Though there are many Thursday-night drinking incentives to choose from, such as ladies' night at Buzzard Beach and jukebox night at Dave's Stagecoach Inn, one of our favorites is martini night at McCoy's Public House. That's when all of McCoy's martinis, the names of which sound like illicit drugs or something porn-related, are $6. As an added bonus, the Sunday through Thursday special of $2 pints after 10 p.m. is also in effect. All of this lushtasticness is accompanied by the jazz sounds of Greg Meise and his friends, which makes for a mellow time. Kevin Kimm, the general manager, says the combination tends to draw an older crowd "just because of the jazz and the prime-rib special and the martinis -- it's a nice atmosphere."
We've always been fans of McCoy's food, but we also like its woody décor, which reminds us of being in an intimate ski lodge. However, the Research Assistant thinks differently. "Don't you think there's a vague T.G.I. Friday's vibe?" he asked on one recent Thursday. "But they have good drinks."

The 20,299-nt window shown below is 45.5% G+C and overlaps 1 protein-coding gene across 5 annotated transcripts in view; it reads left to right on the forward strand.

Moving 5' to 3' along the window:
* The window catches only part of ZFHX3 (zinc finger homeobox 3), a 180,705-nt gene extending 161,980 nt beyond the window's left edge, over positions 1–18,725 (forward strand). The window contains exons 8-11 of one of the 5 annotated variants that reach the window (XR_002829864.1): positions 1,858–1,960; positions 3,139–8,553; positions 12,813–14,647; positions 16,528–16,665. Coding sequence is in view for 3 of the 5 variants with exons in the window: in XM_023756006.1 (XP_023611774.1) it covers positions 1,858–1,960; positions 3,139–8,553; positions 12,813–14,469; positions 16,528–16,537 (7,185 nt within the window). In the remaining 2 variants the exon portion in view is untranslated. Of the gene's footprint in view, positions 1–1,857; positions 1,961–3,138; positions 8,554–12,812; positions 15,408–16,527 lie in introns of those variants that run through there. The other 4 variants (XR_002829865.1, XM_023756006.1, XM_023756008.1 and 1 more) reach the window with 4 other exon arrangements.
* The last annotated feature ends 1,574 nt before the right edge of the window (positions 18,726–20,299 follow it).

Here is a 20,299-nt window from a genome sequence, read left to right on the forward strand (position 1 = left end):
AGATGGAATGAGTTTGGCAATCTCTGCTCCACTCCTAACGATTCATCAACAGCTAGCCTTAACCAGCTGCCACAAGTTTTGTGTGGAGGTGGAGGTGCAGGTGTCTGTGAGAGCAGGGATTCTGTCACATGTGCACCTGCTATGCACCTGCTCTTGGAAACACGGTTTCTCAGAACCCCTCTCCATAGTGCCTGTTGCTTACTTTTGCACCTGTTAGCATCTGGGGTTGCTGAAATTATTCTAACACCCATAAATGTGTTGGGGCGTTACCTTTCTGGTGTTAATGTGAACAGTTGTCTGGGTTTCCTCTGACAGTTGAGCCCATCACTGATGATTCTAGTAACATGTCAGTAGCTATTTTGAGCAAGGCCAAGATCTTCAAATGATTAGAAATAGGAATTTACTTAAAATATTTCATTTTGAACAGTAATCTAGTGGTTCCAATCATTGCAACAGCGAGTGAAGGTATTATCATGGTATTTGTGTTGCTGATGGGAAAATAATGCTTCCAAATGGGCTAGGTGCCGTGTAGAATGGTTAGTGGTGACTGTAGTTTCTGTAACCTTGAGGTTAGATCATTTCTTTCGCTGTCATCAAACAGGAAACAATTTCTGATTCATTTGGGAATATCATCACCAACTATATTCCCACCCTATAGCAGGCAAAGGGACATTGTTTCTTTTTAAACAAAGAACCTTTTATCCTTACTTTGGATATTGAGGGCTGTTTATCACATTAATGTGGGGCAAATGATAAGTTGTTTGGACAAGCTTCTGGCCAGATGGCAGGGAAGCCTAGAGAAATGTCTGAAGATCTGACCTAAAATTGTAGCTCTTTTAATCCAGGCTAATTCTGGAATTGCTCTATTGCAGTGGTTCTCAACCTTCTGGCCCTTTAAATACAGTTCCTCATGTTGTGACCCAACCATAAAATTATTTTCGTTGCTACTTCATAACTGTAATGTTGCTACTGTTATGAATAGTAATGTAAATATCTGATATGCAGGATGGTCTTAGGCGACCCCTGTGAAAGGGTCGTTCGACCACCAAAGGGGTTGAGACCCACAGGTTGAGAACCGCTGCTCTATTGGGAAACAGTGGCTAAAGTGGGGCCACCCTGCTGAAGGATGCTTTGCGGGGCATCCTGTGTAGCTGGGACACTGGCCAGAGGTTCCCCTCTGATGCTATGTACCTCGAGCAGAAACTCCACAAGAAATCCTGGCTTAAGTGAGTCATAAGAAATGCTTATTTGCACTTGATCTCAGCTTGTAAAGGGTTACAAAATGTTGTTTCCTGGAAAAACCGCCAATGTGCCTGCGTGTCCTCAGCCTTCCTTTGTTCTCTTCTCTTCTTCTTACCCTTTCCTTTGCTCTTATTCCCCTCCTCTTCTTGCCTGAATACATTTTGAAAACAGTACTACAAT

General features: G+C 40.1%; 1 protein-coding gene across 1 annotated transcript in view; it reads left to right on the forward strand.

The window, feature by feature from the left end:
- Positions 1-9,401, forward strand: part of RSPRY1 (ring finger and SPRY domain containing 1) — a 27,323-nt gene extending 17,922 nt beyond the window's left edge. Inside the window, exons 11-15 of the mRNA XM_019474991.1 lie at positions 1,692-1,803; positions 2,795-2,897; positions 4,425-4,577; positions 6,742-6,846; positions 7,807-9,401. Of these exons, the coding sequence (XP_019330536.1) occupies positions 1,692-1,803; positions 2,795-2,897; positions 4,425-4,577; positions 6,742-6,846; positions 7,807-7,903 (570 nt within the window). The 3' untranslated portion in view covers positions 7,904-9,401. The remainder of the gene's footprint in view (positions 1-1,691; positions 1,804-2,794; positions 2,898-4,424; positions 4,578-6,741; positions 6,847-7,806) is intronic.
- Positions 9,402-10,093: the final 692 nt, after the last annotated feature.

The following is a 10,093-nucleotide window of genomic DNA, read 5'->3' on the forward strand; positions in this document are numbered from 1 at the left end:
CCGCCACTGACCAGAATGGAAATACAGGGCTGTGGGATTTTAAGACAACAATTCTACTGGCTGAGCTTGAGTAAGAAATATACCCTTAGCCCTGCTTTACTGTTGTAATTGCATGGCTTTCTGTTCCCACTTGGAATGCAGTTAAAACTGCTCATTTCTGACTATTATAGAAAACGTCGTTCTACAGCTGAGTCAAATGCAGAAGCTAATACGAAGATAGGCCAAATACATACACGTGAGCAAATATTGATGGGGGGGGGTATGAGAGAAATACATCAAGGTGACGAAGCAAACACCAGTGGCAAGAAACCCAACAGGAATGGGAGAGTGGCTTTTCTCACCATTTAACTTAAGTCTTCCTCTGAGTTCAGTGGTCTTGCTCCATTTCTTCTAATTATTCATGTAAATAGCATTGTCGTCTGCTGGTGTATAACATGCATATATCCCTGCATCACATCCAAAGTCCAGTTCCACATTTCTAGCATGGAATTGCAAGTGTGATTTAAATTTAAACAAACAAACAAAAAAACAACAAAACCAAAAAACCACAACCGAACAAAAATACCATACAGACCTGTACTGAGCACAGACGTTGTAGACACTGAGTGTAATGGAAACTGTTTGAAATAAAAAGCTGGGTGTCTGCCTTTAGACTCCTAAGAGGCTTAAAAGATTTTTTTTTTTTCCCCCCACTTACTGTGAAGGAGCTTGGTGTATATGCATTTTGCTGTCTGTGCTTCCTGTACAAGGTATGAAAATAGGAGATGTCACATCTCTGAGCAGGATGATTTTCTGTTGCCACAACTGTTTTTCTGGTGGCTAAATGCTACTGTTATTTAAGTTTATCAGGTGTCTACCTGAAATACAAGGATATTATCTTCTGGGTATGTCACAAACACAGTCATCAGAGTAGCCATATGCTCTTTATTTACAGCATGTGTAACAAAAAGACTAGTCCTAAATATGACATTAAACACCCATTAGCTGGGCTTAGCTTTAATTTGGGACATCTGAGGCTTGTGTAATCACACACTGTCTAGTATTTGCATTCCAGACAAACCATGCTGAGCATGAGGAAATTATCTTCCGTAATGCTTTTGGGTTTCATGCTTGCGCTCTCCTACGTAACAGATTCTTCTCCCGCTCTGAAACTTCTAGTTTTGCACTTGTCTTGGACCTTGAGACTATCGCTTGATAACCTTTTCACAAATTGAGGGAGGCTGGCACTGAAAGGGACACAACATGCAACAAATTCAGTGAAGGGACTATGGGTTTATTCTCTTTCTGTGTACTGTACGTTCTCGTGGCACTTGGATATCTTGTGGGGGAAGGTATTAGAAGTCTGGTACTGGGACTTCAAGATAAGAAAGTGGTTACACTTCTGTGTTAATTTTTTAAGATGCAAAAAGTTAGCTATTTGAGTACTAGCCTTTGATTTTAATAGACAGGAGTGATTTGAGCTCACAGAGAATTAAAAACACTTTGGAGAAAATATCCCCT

That they do. We started off with a Cream Dream, McCoy's version of the Dreamsicle-like martini made with Belevedere vodka, orange juice, cream and Grand Marnier. It was plushly orange, in an Orange Julius sort of way. We were also pro-McCoy's XTC martini, made with Absolut vodka, blue curaçao, Malibu rum, orange juice and pineapple; the blue curaçao lent a slight bite to the tropicalness of the Malibu and pineapple.
Ever mindful of the "liquor before beer" rhyme, when the clock struck ten we switched to the suds. We started off with a Flaming Dr Pepper -- a shot of Bacardi 151 and amaretto lit up and dropped into a glass of McCoy's own Hogpound Brown, which then froths up and tastes like its namesake drink. And we were enamored of the Shandy, a veddy British drink that mixes the brewery's Landing Light ale with lemonade. It was refreshing and light, tasting mostly of lemon but with a touch of honey.
Perhaps it was all the drinks, but during the course of the night, we couldn't help but notice that Greg Meise's guitarist looked like Donald Rumsfeld. He had a similarly fake grimace-smile. As the band was breaking down its set and Rumsfeld carted out an amp, RA observed that "In a year and a half, he'll have Iraqis doing that for him."
Although we'd rather have this Rumsfeld doppelganger than the one now in charge, all we know is that if the terror alert goes any higher, we'll be drowning our fears in martinis, regardless of whether it's Thursday.